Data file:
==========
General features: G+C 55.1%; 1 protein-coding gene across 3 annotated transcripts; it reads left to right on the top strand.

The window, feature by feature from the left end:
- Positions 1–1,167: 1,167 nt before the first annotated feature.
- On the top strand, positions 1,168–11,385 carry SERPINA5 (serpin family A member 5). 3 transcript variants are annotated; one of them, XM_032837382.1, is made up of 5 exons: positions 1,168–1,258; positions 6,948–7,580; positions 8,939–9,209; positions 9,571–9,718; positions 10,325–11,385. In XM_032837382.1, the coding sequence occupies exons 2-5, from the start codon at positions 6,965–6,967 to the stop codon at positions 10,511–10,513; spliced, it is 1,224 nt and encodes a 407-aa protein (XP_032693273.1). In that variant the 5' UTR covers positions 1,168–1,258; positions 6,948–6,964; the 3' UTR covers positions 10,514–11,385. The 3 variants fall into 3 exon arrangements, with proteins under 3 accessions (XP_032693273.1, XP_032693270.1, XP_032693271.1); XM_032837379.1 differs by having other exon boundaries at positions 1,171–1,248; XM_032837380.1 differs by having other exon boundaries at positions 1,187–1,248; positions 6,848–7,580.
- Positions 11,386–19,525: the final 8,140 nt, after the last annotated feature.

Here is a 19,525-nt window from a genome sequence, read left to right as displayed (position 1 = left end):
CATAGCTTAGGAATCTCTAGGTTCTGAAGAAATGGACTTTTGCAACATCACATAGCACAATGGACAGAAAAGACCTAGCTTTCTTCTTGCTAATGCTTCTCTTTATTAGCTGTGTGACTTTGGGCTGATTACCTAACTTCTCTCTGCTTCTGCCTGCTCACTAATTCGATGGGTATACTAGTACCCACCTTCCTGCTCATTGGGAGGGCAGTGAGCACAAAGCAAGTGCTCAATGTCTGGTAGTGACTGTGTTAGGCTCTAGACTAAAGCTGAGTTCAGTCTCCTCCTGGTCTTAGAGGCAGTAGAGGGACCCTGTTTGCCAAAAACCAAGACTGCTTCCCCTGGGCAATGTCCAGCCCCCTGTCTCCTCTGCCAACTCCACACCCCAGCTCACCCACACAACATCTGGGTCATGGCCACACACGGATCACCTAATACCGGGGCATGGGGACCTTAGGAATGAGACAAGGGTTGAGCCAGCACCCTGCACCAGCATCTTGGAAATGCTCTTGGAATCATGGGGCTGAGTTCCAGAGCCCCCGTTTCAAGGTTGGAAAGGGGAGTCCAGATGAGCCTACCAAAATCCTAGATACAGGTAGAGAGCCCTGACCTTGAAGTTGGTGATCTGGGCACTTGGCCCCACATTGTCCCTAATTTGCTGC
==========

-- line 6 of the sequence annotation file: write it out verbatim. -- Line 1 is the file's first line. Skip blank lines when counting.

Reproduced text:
Here is a 19,525-nt window from a genome sequence, read left to right as displayed (position 1 = left end):